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Film / Postcards from the Edge

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A 1990 American comedy-drama film directed by Mike Nichols, adapted by Carrie Fisher from her own semi-autobigraphical 1987 novel of the same name about a recovering addict actress (Meryl Streep) who is forced to move in with her mother (Shirley MacLaine).

The movie also stars Dennis Quaid, Gene Hackman, Richard Dreyfuss, Rob Reiner, Mary Wickes, Annette Bening, Conrad Bain, and Simon Callow.

It was released on September 14, 1990.

Tropes for the film:

  • The Film of the Book: Based on Fisher's book of the same name.
  • Going Commando: Implied. Suzanne Vale rails on her mother, Doris Mann for lifting her skirt up at Suzanne's get-together. Doris states she twirled it up, and Suzanne points out Doris wasn't wearing underwear.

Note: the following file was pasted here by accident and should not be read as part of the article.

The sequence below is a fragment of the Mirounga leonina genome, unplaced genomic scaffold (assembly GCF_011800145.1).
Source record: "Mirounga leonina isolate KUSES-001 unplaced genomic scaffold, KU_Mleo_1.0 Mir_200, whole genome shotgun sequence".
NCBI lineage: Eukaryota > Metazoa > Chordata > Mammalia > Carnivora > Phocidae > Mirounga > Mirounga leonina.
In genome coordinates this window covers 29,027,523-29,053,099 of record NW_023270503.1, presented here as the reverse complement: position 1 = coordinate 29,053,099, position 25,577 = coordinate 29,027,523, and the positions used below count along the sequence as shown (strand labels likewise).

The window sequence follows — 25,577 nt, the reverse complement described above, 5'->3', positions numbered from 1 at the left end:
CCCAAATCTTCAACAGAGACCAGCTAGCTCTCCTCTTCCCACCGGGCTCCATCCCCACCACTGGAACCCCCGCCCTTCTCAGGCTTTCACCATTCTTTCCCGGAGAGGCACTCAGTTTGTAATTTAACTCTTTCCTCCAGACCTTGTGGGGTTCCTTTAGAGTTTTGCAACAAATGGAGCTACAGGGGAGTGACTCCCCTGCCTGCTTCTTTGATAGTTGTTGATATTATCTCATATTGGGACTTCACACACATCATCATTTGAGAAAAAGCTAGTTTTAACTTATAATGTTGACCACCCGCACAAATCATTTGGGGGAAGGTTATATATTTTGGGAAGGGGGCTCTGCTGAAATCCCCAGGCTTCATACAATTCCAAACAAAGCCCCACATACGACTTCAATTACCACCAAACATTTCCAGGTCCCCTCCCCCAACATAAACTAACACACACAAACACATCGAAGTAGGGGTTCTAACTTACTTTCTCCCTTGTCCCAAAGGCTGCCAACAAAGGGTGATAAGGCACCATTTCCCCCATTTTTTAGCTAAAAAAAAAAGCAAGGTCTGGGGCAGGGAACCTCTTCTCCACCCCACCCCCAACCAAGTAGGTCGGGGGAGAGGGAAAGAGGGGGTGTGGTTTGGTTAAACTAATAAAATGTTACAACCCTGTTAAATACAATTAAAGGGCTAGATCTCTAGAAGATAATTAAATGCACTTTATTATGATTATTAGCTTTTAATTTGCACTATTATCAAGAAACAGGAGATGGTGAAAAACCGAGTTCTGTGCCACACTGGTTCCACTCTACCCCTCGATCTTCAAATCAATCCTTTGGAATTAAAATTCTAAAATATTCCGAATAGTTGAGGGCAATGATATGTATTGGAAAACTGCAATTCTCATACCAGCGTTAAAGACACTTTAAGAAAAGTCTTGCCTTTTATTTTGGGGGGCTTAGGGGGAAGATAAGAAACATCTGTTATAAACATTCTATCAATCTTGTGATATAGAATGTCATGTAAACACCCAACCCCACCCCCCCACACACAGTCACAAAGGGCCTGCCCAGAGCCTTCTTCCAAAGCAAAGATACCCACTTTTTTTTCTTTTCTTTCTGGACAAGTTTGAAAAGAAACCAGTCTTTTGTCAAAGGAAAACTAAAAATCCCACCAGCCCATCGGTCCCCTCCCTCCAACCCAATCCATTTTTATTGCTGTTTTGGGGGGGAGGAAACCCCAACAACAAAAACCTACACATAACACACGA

• Inadvertent Entrance Cue: The counsellor asks Suzanne "This anger isn't about me. Who are you really angry with?" Then Doris arrives.
  • It's All About Me: Doris is extraordinarily vain and self-absorbed, even by aging Hollywood diva standards, to the extent of providing a reasonable Freudian Excuse for Suzanne and her problems. The main subtexts here are Suzanne trying to cope with how much her mother has messed up her life, and trying to get her mother to have a Heel Realization about her self-centered, manipulative behavior.
  • The Oner: The movie starts with a scene lampshading this practice; a misspoken line threatens to ruin the entire shot.
  • Proscenium Reveal: Suzanne flubbing a line during The Oner during the opening.
  • Roman Clef: Carrie Fisher fictionalizes things in an entertaining and poignant way, but it's unapologetically about her and her relationship with her mother Debbie Reynolds.
  • White-Dwarf Starlet: Deconstructed with Doris, and lampshaded with her performance of "I'm Still Here" from Follies.